The Dangers of Carbon Monoxide

What you need to know about carbon monoxide

This blog post is sponsored by ADT.

There is a silent killer among us. According to the CDC, it is responsible for the deaths of about 400 Americans every year. It’s also the reason why more than 20000 people visit the emergency room and 4000 of them are hospitalized every year.

Good reasons to find out more about this threat in order to prevent it from getting its mark.

Who. It goes by the name of carbon monoxide, better known as CO.

What. It’s a colorless, odorless, tasteless gas that is slightly lighter than air.

Where. Carbon monoxide is not readily found in the atmosphere. However, it is produced by animal metabolic activities in small quantities - needed for normal biological functions.

When. Carbon monoxide in larger quantities is formed when fuels like coal and gas are burned without enough oxygen. So, instead of carbon dioxide, we get CO. The most common way of producing it is to use a stove in an enclosed space. 

Why. Well, what’s the fuss all about? Inhaling carbon monoxide results in the body replacing much-needed oxygen with carbon monoxide in the blood. And this can induce headache, dizziness, weakness, nausea, vomiting, chest pain, and confusion. More importantly, this can cause tissue damage and in more severe cases, death. Everyone is at risk for CO poisoning, especially babies, seniors and people with respiratory problems.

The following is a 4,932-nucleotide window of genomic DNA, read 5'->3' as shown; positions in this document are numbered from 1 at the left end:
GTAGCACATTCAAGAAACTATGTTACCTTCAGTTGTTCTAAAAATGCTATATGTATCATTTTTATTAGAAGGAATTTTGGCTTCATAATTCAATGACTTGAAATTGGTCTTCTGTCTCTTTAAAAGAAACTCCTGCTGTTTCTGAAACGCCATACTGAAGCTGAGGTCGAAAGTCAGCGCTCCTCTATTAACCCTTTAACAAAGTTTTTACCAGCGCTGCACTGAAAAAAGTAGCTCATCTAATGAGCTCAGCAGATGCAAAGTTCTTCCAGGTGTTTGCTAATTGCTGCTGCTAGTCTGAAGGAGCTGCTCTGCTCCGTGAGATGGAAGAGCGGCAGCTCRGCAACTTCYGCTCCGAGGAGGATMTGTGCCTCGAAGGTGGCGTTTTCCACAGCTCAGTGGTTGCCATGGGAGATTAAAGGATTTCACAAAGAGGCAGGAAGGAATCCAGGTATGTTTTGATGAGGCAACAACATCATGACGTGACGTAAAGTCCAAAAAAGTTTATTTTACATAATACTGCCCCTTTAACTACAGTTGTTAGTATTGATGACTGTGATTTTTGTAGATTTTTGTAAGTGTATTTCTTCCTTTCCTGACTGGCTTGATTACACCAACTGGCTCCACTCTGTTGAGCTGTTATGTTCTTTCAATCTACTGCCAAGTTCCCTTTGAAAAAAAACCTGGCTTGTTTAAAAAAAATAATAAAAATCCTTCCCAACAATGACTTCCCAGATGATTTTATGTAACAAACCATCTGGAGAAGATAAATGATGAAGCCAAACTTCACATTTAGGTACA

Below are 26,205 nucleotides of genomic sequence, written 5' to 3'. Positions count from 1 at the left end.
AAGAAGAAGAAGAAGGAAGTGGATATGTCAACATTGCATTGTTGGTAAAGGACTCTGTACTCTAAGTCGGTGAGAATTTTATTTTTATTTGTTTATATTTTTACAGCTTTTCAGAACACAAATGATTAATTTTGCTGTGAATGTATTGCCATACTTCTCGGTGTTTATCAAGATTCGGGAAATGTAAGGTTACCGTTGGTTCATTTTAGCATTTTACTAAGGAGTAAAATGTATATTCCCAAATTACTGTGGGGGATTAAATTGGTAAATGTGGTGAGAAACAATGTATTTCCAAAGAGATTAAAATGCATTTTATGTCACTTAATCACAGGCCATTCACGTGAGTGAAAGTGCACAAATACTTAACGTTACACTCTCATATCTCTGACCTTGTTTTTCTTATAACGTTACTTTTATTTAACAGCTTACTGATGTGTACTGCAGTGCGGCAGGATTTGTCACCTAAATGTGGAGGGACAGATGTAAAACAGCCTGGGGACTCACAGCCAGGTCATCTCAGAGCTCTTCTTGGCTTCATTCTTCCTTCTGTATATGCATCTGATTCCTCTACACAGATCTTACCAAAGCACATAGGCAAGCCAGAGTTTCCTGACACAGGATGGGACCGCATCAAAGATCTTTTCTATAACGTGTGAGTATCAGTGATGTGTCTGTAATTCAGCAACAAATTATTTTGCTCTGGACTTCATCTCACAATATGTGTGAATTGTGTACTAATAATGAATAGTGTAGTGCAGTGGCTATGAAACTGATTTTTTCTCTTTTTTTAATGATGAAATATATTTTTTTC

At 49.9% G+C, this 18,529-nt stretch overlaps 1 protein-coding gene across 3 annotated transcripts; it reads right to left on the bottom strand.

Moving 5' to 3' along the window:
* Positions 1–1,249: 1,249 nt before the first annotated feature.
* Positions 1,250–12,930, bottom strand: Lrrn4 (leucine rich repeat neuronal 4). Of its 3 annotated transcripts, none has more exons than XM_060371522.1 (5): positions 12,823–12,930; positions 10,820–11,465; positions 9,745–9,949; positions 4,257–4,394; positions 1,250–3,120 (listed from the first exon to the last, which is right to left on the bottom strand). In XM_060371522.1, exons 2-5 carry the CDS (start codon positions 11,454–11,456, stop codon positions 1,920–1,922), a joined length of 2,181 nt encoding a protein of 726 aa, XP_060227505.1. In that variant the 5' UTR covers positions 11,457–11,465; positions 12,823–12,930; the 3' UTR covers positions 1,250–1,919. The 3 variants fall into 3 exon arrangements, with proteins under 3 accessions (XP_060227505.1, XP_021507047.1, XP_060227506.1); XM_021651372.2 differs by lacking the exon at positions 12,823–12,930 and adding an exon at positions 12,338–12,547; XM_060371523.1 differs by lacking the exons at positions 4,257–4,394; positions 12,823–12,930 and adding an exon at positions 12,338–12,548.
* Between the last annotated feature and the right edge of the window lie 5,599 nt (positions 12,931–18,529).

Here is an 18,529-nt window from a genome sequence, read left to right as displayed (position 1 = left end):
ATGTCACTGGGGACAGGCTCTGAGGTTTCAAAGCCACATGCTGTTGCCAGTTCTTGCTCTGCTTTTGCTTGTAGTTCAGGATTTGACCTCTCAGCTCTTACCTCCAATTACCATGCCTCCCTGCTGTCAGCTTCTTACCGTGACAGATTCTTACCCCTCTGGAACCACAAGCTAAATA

Here are a few simple but effective ways to keep the killer at bay.

Cleanliness is next to safety. Get your refrigerator, heating and plumbing, gas range and other such appliances checked and serviced by a qualified technician every year. No gas leaks, no CO poisoning. Keeping your chimney free from debris also helps prevent the buildup of CO in your home. 

Don’t settle for less.  Buying gas appliances certified by agencies like the American Gas Association means that these appliances have been tested and will not cause CO poisoning.

Some things are best left outdoors. These include charcoal grills, generators and camp stoves.

Get an alarm but don’t get alarmed.  Install a carbon monoxide detector in your home and connect it to an alarm. This alarm will beep when the levels of carbon monoxide are dangerously high. And if the alarm does go off, don’t panic. Call 911 and get to a hospital immediately. Don’t get back home till emergency services indicate that it’s safe to return.

So, don’t wait any longer! Protect yourself from CO poisoning and stay safe!

For more safety and security tips, visit ADT's Home Security Source website. Check out ADT on Twitter, Pinterest and YouTube for more information.

This post is contributed by a community member. The views expressed in this blog are those of the author and do not necessarily reflect those of Patch Media Corporation. Everyone is welcome to submit a post to Patch. If you'd like to post a blog, go here to get started.


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